. The move will help the mutual fund giant cultivate a stickier customer base and stay relevant in the exploding age of ETFs.
While I recently noted that a departing Fidelity executive
at proprietary funds (
Fidelity Hints It May Get Into ETFs
), today's announcement is a major milestone for the Boston behemoth.
The 25 funds are a predictable bunch, including big-name index brands that could be mistaken for mutual funds at first glance. BlackRock acquired iShares in June.
iShares Russell 1000
iShares S&P 500
iShares S&P Growth
will all offer Fidelity traders inexpensive exposure to well-known indices.
Not to be boring, Fidelity will also offer access to other heavily traded ETFs. Also available commission-free will be the
iShares MSCI Emerging Markets
iShares iBoxx Investment Grade Corporate Debt
Too Little, Too Late?
Fidelity's announcement may be an admission of missed opportunities in the ETF space.
, a competitor in the mutual fund space, has already transformed the ETF industry with low-cost iShares knock-offs.
While Vanguard's most popular funds may not be examples of original thinking, they have shattered the mold in an industry where first-mover status is king. The
Vanguard Emerging Markets Stock ETF
, which goes head-to-head with iShares' EEM, raked in $1.2 billion in 2009, according to data from the National Stock Exchange. EEM, which was introduced earlier, netted $941 million.
The first lesson Fidelity must learn is that ETF investors are a discerning bunch. If they are presented with an identical product at a lower price point, they know how to bargain-hunt.
Fidelity's deal with BlackRock is limited in more ways than one. Customers are limited to 25 commission-free funds, while Fidelity hesitates to take the most important step: the introduction of proprietary funds.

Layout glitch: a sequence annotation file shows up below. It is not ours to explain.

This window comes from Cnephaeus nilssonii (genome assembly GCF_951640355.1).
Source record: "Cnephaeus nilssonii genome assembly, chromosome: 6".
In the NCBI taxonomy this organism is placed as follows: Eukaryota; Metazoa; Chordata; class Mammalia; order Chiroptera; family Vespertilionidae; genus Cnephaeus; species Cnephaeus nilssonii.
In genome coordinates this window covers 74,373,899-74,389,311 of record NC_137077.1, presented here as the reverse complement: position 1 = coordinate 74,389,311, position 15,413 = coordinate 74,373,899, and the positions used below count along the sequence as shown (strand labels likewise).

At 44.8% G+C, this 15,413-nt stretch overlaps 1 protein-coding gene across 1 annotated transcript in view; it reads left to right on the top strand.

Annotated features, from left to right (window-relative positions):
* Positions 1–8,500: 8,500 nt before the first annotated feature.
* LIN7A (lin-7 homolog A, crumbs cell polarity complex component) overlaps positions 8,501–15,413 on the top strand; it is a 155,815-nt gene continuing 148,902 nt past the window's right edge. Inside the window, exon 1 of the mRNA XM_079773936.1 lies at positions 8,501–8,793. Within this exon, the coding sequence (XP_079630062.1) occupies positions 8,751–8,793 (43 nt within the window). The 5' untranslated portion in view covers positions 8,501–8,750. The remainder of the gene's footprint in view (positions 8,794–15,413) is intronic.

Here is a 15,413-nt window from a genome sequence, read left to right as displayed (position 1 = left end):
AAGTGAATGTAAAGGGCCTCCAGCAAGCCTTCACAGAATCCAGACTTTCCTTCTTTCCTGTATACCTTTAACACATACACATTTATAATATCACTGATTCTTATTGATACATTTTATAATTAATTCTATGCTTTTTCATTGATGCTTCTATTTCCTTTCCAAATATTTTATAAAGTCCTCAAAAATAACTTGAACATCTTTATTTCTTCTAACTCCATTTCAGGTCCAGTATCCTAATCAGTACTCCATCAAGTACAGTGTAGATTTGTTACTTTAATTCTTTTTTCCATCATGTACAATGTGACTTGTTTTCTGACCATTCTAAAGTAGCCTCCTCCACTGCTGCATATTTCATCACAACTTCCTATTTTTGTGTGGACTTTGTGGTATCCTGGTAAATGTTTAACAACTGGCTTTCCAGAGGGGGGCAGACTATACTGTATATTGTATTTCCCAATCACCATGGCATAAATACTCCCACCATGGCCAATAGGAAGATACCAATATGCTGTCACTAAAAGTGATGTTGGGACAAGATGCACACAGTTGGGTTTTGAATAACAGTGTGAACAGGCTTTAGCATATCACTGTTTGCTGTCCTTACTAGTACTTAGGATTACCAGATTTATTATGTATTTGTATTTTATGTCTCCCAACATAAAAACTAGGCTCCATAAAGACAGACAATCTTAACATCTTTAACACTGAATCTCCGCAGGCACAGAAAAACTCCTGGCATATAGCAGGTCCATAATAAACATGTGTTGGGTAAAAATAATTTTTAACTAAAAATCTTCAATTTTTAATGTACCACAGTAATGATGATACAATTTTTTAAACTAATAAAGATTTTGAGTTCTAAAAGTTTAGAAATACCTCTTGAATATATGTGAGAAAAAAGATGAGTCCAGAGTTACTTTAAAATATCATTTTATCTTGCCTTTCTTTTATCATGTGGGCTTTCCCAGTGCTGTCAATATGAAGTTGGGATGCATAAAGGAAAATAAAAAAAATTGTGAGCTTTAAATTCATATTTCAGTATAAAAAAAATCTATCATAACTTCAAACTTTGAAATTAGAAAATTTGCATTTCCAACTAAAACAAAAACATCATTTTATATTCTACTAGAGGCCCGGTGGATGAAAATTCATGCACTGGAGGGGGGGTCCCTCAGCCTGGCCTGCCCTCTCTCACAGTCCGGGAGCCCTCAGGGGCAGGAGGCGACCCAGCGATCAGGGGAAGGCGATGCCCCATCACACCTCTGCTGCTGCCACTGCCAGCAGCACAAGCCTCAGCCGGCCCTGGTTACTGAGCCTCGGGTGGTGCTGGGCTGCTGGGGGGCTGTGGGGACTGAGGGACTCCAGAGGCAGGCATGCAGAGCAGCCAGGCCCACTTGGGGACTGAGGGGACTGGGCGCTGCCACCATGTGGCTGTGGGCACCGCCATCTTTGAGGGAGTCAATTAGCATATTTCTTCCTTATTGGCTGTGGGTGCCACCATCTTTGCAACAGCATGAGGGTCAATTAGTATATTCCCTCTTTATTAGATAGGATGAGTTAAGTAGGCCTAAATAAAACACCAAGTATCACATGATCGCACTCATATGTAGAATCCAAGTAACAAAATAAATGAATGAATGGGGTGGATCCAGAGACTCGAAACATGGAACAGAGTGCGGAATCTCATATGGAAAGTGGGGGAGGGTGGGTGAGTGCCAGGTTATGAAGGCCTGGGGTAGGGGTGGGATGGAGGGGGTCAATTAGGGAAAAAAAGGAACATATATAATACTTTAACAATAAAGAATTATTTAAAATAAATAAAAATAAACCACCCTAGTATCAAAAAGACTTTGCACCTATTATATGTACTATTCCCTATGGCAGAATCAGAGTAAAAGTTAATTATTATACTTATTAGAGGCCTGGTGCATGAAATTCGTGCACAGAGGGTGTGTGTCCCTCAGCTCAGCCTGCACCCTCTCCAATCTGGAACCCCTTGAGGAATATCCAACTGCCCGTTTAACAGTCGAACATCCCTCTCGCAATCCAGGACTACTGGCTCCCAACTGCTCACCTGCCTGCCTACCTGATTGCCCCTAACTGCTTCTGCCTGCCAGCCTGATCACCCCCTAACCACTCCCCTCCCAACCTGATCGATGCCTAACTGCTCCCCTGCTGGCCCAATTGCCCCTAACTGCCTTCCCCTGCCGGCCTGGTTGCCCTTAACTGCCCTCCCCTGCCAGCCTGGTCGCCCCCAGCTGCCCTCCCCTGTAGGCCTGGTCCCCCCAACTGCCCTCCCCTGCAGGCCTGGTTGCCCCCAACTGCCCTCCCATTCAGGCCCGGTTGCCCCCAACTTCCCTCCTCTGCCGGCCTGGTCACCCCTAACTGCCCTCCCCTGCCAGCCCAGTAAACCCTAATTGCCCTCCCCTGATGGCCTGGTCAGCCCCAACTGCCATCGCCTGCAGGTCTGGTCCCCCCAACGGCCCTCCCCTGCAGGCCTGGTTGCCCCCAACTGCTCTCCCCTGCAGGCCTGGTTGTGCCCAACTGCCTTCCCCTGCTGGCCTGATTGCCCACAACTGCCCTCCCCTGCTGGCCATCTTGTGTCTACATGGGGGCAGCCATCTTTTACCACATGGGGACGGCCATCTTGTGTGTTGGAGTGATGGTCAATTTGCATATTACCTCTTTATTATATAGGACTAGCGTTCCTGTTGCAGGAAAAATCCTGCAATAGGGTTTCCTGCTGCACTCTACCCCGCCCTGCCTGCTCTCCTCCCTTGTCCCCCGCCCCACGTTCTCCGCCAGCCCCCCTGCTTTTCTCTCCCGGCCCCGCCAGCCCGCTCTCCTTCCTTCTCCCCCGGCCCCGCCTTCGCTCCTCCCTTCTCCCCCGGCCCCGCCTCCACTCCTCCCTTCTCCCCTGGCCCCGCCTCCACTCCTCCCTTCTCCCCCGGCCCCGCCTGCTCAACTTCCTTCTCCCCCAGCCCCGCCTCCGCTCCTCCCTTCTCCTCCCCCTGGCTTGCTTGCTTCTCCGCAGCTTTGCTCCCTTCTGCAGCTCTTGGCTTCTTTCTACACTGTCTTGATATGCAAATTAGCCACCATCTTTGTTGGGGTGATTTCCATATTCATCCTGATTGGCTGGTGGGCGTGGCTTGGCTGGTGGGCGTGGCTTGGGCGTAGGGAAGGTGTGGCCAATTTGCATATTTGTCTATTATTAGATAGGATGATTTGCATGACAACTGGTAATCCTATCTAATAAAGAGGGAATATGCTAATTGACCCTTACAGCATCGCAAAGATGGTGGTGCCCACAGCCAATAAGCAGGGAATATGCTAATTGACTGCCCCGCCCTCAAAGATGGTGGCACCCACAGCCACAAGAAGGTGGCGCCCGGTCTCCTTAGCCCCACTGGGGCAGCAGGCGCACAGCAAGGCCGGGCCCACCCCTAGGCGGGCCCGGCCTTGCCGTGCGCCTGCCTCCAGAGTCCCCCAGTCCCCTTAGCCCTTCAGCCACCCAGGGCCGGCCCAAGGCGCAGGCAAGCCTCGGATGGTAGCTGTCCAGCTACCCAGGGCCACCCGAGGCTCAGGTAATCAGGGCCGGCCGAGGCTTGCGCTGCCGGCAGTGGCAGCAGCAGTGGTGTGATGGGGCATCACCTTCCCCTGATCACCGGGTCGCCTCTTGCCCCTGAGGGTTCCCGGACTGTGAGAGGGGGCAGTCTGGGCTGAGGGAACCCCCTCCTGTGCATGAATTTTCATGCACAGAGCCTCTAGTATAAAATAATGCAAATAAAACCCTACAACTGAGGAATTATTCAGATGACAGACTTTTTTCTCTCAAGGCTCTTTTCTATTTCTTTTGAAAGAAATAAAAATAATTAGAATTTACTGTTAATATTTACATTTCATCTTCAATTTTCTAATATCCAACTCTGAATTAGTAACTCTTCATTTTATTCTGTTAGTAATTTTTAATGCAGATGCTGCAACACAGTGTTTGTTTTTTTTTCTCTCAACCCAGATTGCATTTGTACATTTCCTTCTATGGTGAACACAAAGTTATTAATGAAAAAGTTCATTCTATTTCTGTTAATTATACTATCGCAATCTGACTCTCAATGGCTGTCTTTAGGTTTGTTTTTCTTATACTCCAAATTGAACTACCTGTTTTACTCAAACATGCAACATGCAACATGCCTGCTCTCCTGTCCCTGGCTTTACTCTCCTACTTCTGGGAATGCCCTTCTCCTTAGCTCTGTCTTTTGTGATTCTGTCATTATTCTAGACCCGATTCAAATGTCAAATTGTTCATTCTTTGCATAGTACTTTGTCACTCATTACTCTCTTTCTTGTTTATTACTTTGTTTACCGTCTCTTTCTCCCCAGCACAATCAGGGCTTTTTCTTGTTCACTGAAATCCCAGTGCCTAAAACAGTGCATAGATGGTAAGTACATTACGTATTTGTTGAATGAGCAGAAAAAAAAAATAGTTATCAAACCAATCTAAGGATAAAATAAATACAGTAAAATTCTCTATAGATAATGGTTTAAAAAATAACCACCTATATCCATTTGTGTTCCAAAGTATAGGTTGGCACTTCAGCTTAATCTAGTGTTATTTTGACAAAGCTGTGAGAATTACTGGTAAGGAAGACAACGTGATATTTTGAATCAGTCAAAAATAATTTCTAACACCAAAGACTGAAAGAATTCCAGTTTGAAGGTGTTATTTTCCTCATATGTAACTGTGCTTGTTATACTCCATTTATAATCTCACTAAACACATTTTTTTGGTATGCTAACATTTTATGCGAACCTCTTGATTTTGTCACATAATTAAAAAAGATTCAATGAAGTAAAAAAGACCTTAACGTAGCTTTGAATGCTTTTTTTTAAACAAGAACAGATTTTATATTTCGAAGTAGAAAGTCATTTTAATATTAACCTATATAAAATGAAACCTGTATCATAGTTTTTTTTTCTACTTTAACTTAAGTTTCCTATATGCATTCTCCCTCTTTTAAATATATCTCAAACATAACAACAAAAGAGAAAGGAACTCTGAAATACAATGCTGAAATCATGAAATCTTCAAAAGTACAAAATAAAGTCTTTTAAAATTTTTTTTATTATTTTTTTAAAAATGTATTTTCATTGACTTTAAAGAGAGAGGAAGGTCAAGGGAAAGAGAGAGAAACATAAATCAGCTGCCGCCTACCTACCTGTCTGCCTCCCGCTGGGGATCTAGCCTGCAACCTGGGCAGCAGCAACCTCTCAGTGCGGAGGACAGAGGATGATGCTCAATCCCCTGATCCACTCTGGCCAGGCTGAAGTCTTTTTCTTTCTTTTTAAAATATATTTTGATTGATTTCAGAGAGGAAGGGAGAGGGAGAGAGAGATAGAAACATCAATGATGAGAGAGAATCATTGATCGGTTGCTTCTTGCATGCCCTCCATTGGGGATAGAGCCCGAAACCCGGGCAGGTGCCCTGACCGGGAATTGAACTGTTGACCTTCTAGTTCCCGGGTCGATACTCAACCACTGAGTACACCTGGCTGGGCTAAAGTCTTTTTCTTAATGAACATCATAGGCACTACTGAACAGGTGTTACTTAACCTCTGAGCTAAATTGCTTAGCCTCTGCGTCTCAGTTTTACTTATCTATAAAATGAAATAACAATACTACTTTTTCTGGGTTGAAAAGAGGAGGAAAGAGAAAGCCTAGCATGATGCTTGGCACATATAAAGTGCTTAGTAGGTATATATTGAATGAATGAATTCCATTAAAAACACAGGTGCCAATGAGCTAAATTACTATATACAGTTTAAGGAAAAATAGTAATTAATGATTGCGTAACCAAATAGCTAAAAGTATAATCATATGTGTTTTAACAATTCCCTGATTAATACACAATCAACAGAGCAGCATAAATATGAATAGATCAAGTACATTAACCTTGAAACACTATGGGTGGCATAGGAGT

The ETF industry is still in its adolescence, and there is plenty of room for a firm like Fidelity to make an impact.
introduced commission-free funds for customers in 2009, and
recently entered the ETF marketplace on the fixed-income side.
The most successful ETF issuers are able to step back and see where they can make an impact. Fidelity's reputation, loyal customer base, and dominance in the 401(k) space are a force to be reckoned with.
ETF investors, many of whom abandoned the sea of mutual funds for more transparent waters, have been slow to accept the type of actively managed ETFs that Rodger Lawson hinted at on his way out. Fidelity would be best served developing its own line of sector funds, based on its line of "Fidelity Select" mutual funds.
Fidelity may be late in joining the ETF game, but the firm could easily become a major player. Fidelity must move quickly and efficiently, coloring offerings with the firm's identity.
At the time of publication, Dion was long TIP.
Don Dion is president and founder of
, a fee-based investment advisory firm to affluent individuals, families and nonprofit organizations, where he is responsible for setting investment policy, creating custom portfolios and overseeing the performance of client accounts. Founded in 1996 and based in Williamstown, Mass., Dion Money Management manages assets for clients in 49 states and 11 countries. Dion is a licensed attorney in Massachusetts and Maine and has more than 25 years' experience working in the financial markets, having founded and run two publicly traded companies before establishing Dion Money Management.
Dion also is publisher of the Fidelity Independent Adviser family of newsletters, which provides to a broad range of investors his commentary on the financial markets, with a specific emphasis on mutual funds and exchange-traded funds. With more than 100,000 subscribers in the U.S. and 29 other countries, Fidelity Independent Adviser publishes six monthly newsletters and three weekly newsletters. Its flagship publication, Fidelity Independent Adviser, has been published monthly for 11 years and reaches 40,000 subscribers.